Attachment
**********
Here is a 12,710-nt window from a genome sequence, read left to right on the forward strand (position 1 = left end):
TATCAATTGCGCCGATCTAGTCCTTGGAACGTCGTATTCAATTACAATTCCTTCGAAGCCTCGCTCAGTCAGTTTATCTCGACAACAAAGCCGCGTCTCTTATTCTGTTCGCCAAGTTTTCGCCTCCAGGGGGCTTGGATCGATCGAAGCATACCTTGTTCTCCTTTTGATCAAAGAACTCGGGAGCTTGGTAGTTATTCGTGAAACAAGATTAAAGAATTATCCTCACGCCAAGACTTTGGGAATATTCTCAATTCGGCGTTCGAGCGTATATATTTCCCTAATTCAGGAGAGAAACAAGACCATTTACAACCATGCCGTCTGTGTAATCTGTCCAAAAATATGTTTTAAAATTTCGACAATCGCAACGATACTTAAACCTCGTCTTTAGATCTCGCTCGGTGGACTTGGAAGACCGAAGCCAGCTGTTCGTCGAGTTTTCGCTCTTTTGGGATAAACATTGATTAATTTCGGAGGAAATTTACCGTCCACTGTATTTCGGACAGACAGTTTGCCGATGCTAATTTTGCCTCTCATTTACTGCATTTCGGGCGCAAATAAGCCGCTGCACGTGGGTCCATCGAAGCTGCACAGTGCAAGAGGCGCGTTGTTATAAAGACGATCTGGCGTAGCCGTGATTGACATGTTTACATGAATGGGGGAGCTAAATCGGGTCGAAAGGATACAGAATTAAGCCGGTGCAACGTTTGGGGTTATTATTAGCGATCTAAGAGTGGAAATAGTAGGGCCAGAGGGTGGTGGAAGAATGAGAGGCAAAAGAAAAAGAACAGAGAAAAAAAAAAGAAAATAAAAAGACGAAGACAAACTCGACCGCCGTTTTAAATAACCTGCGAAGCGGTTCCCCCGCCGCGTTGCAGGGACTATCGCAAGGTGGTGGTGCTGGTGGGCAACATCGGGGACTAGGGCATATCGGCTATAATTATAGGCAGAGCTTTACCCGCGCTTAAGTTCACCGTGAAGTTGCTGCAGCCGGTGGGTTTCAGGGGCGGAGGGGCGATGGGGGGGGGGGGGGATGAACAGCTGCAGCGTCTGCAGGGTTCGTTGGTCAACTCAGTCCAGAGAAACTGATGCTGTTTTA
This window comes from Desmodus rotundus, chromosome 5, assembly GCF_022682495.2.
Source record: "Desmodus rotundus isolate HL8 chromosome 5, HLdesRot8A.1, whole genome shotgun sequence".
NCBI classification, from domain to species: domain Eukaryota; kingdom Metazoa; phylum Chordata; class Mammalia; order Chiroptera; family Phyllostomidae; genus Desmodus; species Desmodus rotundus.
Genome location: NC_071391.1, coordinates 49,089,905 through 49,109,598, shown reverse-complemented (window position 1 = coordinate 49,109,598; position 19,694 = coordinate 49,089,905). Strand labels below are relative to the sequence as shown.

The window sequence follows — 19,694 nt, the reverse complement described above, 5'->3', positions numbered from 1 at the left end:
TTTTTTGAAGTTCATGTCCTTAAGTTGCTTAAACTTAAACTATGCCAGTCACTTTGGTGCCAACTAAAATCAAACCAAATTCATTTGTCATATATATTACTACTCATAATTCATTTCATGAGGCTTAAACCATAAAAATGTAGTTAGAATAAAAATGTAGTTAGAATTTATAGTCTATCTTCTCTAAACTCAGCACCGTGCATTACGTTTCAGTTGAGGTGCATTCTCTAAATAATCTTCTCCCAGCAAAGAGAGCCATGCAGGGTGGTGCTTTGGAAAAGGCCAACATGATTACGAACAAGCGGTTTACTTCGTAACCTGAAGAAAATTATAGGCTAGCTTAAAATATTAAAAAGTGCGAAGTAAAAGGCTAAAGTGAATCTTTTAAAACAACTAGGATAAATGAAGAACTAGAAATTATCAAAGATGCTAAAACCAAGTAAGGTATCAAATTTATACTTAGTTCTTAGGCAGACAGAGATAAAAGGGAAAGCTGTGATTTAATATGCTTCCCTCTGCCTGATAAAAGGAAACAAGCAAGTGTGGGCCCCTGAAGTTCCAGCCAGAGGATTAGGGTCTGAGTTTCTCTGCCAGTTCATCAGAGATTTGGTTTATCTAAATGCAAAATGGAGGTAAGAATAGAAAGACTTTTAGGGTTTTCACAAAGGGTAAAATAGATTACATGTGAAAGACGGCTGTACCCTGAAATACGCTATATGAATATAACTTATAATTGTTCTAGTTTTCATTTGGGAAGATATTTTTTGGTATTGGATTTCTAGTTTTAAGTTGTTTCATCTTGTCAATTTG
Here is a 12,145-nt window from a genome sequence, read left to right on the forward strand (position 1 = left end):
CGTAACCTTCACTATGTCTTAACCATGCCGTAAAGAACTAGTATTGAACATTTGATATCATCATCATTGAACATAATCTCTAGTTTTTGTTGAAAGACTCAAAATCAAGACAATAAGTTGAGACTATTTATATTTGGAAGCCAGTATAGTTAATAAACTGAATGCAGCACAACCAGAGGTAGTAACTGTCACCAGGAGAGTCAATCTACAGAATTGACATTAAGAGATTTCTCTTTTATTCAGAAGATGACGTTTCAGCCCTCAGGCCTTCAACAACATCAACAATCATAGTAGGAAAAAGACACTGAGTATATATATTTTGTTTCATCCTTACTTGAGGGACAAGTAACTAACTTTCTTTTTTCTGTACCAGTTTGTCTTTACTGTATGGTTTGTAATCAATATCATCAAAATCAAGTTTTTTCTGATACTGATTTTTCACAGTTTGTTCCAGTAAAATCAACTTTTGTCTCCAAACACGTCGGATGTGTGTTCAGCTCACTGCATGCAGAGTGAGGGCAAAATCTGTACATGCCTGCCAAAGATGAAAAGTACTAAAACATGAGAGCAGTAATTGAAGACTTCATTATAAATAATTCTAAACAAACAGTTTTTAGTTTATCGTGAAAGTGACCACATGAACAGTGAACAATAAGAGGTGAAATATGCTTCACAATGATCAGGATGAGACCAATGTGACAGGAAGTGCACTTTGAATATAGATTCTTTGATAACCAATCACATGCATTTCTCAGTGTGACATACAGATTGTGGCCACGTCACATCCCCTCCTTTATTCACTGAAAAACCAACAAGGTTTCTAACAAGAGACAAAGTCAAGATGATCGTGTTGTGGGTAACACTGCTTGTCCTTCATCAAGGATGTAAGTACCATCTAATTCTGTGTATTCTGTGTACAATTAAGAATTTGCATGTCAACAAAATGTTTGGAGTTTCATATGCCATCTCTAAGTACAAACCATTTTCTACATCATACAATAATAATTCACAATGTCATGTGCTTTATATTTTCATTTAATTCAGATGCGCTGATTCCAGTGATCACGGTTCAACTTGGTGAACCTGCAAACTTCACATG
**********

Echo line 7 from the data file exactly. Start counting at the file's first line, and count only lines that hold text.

The window sequence follows — 19,694 nt, the reverse complement described above, 5'->3', positions numbered from 1 at the left end: